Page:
‘the hesitant, the absent and the present’ is a collage distilled from a reportage I made on the Sunderban islands in the Bay of Bengal between India and Bangladesh.
A very fascinating world where initially the white sandy beaches seemed to come out of a bounty commercial but very soon, while living with the people in their straw huts, I saw a different reality coming to the front, where struggle was more present even though the persistent genuine friendliness of the people made it very hard to take it in fully. Coming from the so called ‘rich’ west where people’s happiness often seems to be lingering a whole notch lower on the scale, ‘being rich’ is a very relative notion indeed.
‘the hesitant’, a shy boy very much into cricket and in full admiration of his idol Sachin Tendulkar, a God in India (young version behind the boy)
‘the absent’ was taken at the crucial moment during a community meeting where an important decision for the village had to be taken
I saw the girl in ‘the present’ while hitching a ride on a mule cart while on my way out of the islands. Her presence and empty state of mind struck me deeply and I asked her mother if I could take her picture as soon as the cart would come to a halt.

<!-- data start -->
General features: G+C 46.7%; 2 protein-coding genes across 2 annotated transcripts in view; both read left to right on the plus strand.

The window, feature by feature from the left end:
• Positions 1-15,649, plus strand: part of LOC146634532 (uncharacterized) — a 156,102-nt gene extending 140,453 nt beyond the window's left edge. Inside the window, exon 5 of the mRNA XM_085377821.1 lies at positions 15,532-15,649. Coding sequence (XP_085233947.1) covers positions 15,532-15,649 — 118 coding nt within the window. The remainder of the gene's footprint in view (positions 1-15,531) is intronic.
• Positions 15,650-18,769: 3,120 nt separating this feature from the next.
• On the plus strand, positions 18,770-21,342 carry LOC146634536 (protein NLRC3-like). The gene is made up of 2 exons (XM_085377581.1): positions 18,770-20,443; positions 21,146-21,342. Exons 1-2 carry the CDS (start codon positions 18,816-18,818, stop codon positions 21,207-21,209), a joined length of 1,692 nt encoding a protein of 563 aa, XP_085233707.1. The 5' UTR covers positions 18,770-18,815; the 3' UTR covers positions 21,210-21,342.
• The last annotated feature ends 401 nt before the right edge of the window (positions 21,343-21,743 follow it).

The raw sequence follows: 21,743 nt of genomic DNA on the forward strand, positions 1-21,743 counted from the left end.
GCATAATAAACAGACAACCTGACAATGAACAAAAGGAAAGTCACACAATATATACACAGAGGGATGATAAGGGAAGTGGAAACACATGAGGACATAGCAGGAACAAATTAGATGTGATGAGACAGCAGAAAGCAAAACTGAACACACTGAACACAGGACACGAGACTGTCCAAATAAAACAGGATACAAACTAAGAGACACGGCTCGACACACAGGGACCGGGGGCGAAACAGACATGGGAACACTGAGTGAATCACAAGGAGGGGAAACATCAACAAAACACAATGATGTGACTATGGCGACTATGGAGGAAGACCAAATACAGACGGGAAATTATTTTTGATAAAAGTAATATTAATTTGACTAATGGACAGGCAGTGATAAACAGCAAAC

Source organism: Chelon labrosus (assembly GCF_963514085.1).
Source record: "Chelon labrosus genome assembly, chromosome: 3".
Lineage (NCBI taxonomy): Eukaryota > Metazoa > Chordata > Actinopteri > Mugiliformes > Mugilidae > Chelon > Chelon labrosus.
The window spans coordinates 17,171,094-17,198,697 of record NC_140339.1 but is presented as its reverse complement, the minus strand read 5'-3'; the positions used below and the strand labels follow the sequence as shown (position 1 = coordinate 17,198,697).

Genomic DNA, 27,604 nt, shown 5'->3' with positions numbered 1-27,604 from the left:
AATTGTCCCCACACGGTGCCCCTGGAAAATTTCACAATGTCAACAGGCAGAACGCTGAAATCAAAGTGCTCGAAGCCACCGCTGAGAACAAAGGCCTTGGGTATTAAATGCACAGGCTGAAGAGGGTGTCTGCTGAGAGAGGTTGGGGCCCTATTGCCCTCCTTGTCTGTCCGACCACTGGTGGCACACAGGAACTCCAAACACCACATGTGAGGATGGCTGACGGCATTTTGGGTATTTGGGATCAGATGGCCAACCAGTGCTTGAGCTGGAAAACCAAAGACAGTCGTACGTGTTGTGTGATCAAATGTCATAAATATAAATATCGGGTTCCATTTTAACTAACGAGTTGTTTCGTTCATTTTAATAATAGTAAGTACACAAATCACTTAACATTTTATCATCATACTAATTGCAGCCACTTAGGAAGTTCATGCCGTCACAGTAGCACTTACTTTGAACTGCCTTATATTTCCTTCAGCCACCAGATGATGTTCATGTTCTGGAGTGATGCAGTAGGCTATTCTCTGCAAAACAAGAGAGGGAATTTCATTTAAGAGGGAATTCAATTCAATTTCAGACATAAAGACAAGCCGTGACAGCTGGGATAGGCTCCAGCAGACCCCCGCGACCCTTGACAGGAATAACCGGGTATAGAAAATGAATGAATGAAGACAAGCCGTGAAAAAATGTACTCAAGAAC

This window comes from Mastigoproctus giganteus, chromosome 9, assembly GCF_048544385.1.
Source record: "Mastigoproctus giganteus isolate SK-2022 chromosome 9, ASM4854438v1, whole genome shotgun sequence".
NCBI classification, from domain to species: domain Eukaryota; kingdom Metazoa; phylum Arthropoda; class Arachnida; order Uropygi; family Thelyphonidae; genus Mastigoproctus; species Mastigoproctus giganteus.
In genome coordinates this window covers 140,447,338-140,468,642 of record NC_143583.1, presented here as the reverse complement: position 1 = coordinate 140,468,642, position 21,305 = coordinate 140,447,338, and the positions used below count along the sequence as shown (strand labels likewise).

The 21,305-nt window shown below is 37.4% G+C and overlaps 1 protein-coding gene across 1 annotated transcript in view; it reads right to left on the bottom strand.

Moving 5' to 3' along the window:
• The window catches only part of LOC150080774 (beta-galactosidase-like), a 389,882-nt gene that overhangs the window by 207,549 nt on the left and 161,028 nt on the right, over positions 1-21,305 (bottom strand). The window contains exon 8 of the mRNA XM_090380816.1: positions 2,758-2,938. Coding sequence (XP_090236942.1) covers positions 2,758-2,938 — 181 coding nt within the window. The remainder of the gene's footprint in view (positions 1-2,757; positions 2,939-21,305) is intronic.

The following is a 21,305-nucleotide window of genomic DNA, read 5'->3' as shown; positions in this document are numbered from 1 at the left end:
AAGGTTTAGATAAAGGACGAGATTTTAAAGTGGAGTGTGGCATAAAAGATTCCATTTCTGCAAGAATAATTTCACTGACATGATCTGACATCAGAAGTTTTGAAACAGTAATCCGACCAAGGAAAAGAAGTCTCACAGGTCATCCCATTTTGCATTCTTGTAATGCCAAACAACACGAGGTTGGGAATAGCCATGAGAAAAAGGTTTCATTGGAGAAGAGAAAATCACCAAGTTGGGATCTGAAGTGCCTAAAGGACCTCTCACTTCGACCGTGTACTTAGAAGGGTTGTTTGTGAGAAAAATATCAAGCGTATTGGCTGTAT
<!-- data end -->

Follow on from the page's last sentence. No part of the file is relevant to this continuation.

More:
Sera monastery is one of the ‘great three’ Gelukpa (the lineage of the Dalai lama) monastic universities of Tibet, located just north of Lhasa. The other two are Ganden and Drepung monasteries.
The origin of the name ‘Sera’ is attributed to the fact that the site where the monastery was built was surrounded by wild roses in bloom. (se ra in Tibetan language)
During the 1959 revolt in Lhasa, Sera monastery suffered severe damage, with its colleges destroyed and hundreds of monks killed by the Chinese invader. Sera was one of the strongest pockets of resistance against the Chinese. After the Dalai Lama took asylum in India, many of the monks of the Sera monastery who survived the attack moved to Bylakuppe in Mysore, India.
The Sera monastery in Tibet and its counterpart in India are known for their energetic monk debates on the Buddha’s teachings. Sera monastery developed over the centuries as a renowned place of learning, training hundreds of scholars, many of whom have attained fame in the Buddhist nations.